Remembering colonialism: race and identity formation in post-war Britain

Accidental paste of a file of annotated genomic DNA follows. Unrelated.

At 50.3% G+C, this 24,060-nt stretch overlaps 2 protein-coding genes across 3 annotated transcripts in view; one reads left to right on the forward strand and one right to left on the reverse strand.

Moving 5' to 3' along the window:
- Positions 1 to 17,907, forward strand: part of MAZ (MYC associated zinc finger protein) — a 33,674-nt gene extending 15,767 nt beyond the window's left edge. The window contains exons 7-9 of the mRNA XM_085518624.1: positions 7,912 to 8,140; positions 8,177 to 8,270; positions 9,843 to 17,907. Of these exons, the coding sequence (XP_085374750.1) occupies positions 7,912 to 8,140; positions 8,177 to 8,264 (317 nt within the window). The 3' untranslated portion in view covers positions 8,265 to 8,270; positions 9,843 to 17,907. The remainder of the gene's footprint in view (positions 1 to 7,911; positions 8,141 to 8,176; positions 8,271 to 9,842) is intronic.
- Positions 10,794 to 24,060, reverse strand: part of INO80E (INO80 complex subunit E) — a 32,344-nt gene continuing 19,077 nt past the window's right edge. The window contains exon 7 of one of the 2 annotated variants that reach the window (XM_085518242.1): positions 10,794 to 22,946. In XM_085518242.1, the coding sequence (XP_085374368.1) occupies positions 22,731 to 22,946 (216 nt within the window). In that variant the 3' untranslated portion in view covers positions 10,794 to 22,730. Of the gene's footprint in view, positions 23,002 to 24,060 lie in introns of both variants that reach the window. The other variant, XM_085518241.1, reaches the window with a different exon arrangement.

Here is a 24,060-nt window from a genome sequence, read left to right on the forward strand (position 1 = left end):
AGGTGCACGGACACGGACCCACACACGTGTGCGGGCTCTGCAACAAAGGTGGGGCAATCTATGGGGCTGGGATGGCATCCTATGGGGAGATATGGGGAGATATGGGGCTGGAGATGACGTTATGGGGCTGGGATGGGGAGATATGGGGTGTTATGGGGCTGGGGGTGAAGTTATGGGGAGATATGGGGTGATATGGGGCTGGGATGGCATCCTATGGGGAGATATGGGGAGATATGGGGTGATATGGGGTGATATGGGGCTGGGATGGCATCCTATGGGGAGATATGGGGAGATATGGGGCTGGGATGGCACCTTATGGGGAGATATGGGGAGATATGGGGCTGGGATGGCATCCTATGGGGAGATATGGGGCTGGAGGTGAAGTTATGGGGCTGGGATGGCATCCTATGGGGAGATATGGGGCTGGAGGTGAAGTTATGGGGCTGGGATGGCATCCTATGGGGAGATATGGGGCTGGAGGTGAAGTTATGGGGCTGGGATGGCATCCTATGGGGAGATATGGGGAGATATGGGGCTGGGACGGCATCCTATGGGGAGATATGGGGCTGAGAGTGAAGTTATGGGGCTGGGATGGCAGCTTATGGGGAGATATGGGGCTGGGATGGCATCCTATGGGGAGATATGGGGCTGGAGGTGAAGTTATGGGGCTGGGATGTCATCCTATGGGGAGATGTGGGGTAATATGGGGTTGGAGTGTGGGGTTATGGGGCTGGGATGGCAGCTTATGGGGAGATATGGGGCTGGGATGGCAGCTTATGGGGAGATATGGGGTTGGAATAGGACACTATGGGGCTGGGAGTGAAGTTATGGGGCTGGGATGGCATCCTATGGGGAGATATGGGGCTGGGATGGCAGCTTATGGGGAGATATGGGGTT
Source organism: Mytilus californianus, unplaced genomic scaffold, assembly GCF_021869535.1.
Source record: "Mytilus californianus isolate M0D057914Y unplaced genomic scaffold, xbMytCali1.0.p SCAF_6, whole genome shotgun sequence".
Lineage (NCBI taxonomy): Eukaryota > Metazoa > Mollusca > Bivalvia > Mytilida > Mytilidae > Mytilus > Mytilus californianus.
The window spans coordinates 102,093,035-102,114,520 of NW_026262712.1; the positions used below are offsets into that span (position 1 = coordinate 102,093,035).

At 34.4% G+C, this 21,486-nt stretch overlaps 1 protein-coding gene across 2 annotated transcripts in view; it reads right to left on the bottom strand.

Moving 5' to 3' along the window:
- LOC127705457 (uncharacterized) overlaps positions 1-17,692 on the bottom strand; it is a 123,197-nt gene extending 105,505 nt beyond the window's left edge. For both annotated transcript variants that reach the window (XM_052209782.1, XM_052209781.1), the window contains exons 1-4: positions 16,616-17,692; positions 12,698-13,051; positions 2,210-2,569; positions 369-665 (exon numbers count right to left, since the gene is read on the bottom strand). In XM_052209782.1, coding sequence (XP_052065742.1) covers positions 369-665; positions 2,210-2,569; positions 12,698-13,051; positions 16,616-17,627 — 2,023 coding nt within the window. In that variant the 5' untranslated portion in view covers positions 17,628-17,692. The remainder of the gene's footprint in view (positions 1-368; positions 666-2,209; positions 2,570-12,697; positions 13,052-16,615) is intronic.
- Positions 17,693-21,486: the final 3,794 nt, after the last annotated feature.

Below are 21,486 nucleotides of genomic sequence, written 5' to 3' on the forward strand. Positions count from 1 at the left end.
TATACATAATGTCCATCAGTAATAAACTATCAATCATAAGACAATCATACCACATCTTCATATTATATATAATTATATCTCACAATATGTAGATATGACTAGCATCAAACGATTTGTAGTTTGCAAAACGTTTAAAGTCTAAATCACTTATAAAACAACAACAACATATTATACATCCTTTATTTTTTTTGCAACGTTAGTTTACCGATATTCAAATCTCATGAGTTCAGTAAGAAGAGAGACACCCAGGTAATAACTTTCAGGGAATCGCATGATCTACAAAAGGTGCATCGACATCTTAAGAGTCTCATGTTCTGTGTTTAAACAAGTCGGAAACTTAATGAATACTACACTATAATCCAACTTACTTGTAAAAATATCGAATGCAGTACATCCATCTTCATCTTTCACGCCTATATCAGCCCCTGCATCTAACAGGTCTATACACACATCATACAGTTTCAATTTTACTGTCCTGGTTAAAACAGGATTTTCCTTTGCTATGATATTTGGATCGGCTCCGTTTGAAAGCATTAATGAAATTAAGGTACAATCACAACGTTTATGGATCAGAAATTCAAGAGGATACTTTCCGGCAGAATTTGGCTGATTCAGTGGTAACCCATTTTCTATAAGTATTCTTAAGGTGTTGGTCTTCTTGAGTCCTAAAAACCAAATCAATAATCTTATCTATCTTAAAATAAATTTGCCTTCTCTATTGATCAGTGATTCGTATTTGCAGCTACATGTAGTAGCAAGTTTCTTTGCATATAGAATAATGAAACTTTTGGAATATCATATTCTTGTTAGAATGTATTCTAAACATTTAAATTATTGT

This thesis investigates collective memory of British colonialism and ongoing structural racism in the UK, using the fields of memory studies, Critical Race Theory, and postcolonial studies as theoretical coordinates. The three fields share a fundamental core in providing revisionary critiques of dominant social, cultural and political texts: each discipline considers how public discourse forms social identities. However, interdisciplinary convergence between these fields faces challenges posed by the particular national contexts shaping their inquiry: in Britain, memories of world wars and the Holocaust eclipse colonial memory, and CRT is largely particular to the race-conscious critique of ‘liberal assumptions’ in US civil rights law from which it emerged. The thesis confronts these challenges. Building on memory work’s excavation of socio-cultural sites and texts as key indicators of national self-determination, the project uses contemporary commemorative practice to examine Britain’s relationship with colonial history. Using a comparative and interdisciplinary methodology with methods from cultural studies and those specific to CRT, the project will generate a dialogue on the constitution of racial oppression in the British context. It will contribute to CRT scholarship in Britain through a new analytical framework, also furthering its credentials as an international discipline.